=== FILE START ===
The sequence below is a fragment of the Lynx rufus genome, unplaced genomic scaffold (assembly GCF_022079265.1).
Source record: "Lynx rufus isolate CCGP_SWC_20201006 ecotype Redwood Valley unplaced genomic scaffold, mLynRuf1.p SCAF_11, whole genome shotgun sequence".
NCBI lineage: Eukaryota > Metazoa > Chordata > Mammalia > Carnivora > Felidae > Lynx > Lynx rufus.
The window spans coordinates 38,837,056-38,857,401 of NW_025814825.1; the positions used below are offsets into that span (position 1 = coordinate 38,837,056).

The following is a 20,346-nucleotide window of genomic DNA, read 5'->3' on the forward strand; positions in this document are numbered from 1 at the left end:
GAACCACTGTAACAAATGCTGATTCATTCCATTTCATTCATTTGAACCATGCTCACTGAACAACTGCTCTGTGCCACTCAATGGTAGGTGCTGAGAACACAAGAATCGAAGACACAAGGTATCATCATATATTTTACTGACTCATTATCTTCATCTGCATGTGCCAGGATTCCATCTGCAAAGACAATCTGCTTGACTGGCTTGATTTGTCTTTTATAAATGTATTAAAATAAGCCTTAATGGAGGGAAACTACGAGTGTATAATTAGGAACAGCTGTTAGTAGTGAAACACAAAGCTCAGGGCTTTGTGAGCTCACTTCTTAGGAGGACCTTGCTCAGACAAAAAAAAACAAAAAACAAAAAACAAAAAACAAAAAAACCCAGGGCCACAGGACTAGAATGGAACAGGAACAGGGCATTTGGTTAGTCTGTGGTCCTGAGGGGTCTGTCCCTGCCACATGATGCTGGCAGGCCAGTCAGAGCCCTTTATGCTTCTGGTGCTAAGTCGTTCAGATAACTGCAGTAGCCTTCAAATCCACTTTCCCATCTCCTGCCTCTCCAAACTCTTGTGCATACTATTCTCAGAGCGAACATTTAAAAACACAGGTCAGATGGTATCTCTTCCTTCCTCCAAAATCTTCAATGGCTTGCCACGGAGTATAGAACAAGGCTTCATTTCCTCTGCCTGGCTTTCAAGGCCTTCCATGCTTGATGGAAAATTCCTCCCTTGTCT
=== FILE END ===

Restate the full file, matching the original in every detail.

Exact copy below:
The sequence below is a fragment of the Lynx rufus genome, unplaced genomic scaffold (assembly GCF_022079265.1).
Source record: "Lynx rufus isolate CCGP_SWC_20201006 ecotype Redwood Valley unplaced genomic scaffold, mLynRuf1.p SCAF_11, whole genome shotgun sequence".
NCBI lineage: Eukaryota > Metazoa > Chordata > Mammalia > Carnivora > Felidae > Lynx > Lynx rufus.
The window spans coordinates 38,837,056-38,857,401 of NW_025814825.1; the positions used below are offsets into that span (position 1 = coordinate 38,837,056).

The following is a 20,346-nucleotide window of genomic DNA, read 5'->3' on the forward strand; positions in this document are numbered from 1 at the left end:
GAACCACTGTAACAAATGCTGATTCATTCCATTTCATTCATTTGAACCATGCTCACTGAACAACTGCTCTGTGCCACTCAATGGTAGGTGCTGAGAACACAAGAATCGAAGACACAAGGTATCATCATATATTTTACTGACTCATTATCTTCATCTGCATGTGCCAGGATTCCATCTGCAAAGACAATCTGCTTGACTGGCTTGATTTGTCTTTTATAAATGTATTAAAATAAGCCTTAATGGAGGGAAACTACGAGTGTATAATTAGGAACAGCTGTTAGTAGTGAAACACAAAGCTCAGGGCTTTGTGAGCTCACTTCTTAGGAGGACCTTGCTCAGACAAAAAAAAACAAAAAACAAAAAACAAAAAACAAAAAAACCCAGGGCCACAGGACTAGAATGGAACAGGAACAGGGCATTTGGTTAGTCTGTGGTCCTGAGGGGTCTGTCCCTGCCACATGATGCTGGCAGGCCAGTCAGAGCCCTTTATGCTTCTGGTGCTAAGTCGTTCAGATAACTGCAGTAGCCTTCAAATCCACTTTCCCATCTCCTGCCTCTCCAAACTCTTGTGCATACTATTCTCAGAGCGAACATTTAAAAACACAGGTCAGATGGTATCTCTTCCTTCCTCCAAAATCTTCAATGGCTTGCCACGGAGTATAGAACAAGGCTTCATTTCCTCTGCCTGGCTTTCAAGGCCTTCCATGCTTGATGGAAAATTCCTCCCTTGTCT